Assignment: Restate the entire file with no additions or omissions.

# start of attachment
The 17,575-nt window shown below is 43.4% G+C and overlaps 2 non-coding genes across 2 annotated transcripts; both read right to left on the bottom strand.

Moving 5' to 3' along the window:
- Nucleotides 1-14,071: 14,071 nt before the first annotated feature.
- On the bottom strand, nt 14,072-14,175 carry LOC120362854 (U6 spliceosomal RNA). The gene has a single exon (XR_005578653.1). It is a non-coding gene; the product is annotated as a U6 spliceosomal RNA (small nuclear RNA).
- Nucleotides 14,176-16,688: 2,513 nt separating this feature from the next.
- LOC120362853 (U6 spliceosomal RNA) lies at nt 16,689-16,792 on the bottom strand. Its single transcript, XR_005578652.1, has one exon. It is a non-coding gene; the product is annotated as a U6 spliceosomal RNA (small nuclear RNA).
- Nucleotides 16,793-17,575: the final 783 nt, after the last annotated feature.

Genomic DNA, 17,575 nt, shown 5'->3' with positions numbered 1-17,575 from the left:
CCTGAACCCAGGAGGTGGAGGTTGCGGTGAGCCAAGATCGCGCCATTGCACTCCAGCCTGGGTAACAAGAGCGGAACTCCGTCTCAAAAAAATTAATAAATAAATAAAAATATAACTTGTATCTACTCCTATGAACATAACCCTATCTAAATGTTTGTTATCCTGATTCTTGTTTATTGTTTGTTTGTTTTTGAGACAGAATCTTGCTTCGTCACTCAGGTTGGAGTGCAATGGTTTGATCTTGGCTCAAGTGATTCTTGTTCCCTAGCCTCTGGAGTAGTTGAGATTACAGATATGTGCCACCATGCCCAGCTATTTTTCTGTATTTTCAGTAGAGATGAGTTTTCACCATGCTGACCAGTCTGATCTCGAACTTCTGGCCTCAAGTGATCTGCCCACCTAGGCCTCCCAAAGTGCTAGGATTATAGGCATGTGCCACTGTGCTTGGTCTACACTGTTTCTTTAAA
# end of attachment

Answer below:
The 17,575-nt window shown below is 43.4% G+C and overlaps 2 non-coding genes across 2 annotated transcripts; both read right to left on the bottom strand.

Moving 5' to 3' along the window:
- Nucleotides 1-14,071: 14,071 nt before the first annotated feature.
- On the bottom strand, nt 14,072-14,175 carry LOC120362854 (U6 spliceosomal RNA). The gene has a single exon (XR_005578653.1). It is a non-coding gene; the product is annotated as a U6 spliceosomal RNA (small nuclear RNA).
- Nucleotides 14,176-16,688: 2,513 nt separating this feature from the next.
- LOC120362853 (U6 spliceosomal RNA) lies at nt 16,689-16,792 on the bottom strand. Its single transcript, XR_005578652.1, has one exon. It is a non-coding gene; the product is annotated as a U6 spliceosomal RNA (small nuclear RNA).
- Nucleotides 16,793-17,575: the final 783 nt, after the last annotated feature.

Genomic DNA, 17,575 nt, shown 5'->3' with positions numbered 1-17,575 from the left:
CCTGAACCCAGGAGGTGGAGGTTGCGGTGAGCCAAGATCGCGCCATTGCACTCCAGCCTGGGTAACAAGAGCGGAACTCCGTCTCAAAAAAATTAATAAATAAATAAAAATATAACTTGTATCTACTCCTATGAACATAACCCTATCTAAATGTTTGTTATCCTGATTCTTGTTTATTGTTTGTTTGTTTTTGAGACAGAATCTTGCTTCGTCACTCAGGTTGGAGTGCAATGGTTTGATCTTGGCTCAAGTGATTCTTGTTCCCTAGCCTCTGGAGTAGTTGAGATTACAGATATGTGCCACCATGCCCAGCTATTTTTCTGTATTTTCAGTAGAGATGAGTTTTCACCATGCTGACCAGTCTGATCTCGAACTTCTGGCCTCAAGTGATCTGCCCACCTAGGCCTCCCAAAGTGCTAGGATTATAGGCATGTGCCACTGTGCTTGGTCTACACTGTTTCTTTAAA